South Korea's biggest car maker, Hyundai Motor Co., apologized on Wednesday for a deepening bribery scandal and said its chairman's family would donate $1 billion in shares of an affiliate to charity.
Prosecutors are investigating whether Hyundai operated slush funds and offered cash for political favors via a lobbyist. The probe also touches on how the country's sprawling family-run conglomerates, or chaebol, shift money within group companies, using complex share ownership networks to control their businesses.
Three men have so far been arrested as part of the investigation and several Hyundai executives have been barred from traveling abroad.
"We apologize since as Hyundai Motor Group we should show a good example, but we did not fulfill that responsibility and caused the people concern," Hyundai Vice Chairman Lee Jeon-kap told a news conference, lining up with other executives to bow deeply in apology.
"Hyundai will cooperate actively with the prosecutors' investigation and humbly accept the outcome," the company said in a statement.
Hyundai Motor Chairman Chung Mong-koo and his son, Chung Eui-sun, will give away their entire 60 percent stake in affiliate Glovis, an auto shipper -- worth 1 trillion won ($1.05 billion).
Glovis shares slumped by a maximum 15 percent, closing at 35,500 won. Shares in Norwegian shipping group Wilhelmsen, which owns 20 percent of Glovis, dropped 3.3 percent in early trading in Oslo.
Prosecutors said the donation would not alter the course of the investigation.
"The donation is a decision by Hyundai Motor ... so it's irrelevant to the investigation," Chae Dong-wook, a senior prosecutor at the Supreme Prosecutors' Office, told reporters.
Hyundai shares, which have dropped nearly 10 percent so far this year, ended 0.23 percent higher at 88,200 won. Shares in affiliate car maker Kia Motors Corp. gained 1.47 percent to 20,650 won, as investors hoped the donation would ease pressure from the probe. Seoul's main stock index was up 0.76 percent.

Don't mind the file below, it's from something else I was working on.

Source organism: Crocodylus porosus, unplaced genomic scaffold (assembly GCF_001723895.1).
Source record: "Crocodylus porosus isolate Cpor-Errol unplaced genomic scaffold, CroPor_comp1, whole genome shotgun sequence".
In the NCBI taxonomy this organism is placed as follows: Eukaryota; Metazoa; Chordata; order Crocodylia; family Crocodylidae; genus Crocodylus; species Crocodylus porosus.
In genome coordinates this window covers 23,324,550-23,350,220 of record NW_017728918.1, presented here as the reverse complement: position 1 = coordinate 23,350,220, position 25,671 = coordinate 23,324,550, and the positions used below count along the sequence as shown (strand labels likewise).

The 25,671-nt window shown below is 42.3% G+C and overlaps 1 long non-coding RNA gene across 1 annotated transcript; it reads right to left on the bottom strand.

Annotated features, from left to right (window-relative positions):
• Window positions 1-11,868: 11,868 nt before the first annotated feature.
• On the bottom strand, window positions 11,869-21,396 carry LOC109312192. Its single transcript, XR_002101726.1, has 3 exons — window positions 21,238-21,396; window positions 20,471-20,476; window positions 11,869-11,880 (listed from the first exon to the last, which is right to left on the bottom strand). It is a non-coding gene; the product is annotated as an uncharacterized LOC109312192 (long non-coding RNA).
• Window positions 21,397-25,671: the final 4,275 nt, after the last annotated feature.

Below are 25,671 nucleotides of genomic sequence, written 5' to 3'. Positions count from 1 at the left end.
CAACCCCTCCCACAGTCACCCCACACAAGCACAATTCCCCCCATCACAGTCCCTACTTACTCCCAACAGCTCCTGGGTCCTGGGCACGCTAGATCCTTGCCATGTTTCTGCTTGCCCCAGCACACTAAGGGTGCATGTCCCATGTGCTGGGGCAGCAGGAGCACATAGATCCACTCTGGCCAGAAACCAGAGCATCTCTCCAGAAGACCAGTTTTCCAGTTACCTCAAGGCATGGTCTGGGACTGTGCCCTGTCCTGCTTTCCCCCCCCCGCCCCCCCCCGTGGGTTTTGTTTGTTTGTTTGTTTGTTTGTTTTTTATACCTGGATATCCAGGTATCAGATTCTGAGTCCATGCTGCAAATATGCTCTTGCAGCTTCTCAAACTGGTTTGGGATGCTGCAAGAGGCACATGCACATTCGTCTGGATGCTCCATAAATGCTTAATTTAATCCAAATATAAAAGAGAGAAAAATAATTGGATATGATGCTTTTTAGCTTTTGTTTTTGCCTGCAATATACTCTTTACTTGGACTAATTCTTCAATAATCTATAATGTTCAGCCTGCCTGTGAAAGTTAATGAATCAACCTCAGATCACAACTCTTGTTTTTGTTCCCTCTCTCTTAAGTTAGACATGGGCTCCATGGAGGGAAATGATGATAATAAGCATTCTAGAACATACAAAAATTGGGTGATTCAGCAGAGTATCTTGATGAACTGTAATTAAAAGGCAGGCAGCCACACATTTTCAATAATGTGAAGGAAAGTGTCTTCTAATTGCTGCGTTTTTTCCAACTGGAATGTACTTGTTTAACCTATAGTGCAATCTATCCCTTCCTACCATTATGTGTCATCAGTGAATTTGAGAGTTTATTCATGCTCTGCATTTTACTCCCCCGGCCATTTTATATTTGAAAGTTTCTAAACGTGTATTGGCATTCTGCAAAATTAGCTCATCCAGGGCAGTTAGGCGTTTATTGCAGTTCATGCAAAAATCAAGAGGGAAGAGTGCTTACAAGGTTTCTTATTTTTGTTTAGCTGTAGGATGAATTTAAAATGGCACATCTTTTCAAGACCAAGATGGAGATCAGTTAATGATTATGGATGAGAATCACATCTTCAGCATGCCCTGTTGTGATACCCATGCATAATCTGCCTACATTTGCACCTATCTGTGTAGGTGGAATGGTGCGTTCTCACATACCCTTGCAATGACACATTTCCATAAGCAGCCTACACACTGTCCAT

Prosecutor Chae said Chung Eui-sun would be called in for questioning on Thursday as part of the investigation.
Hyundai Motor Vice Chairman Kim Dong-jin was questioned for a second day on Wednesday.
In February, Samsung Group and its chairman pledged what local media said then was a record donation of 800 billion won to charity to atone for a spate of bad public relations and legal troubles over corporate governance.
At the time, Samsung said it would drop its protests against some legal claims brought by the government against the company.
U.S.-based buyout firm Lone Star, under investigation in South Korea over suspected tax and currency law violations, said on Wednesday it would give 100 billion won to charity and commit 725 billion won for possible tax payments.
Officials at Hyundai, which makes the popular Sonata sedan, have said business had not been affected by the probe, which coincides with a push to expand overseas. The company aims to become the world's fifth-biggest car maker by 2010.
But the company has delayed U.S. production of a new version of its flagship Santa Fe sport utility vehicle.
Kia, the country's second-largest car maker, has also delayed a ground breaking ceremony at its first U.S. plant in Georgia. Kia's president is among the Hyundai executives barred from traveling.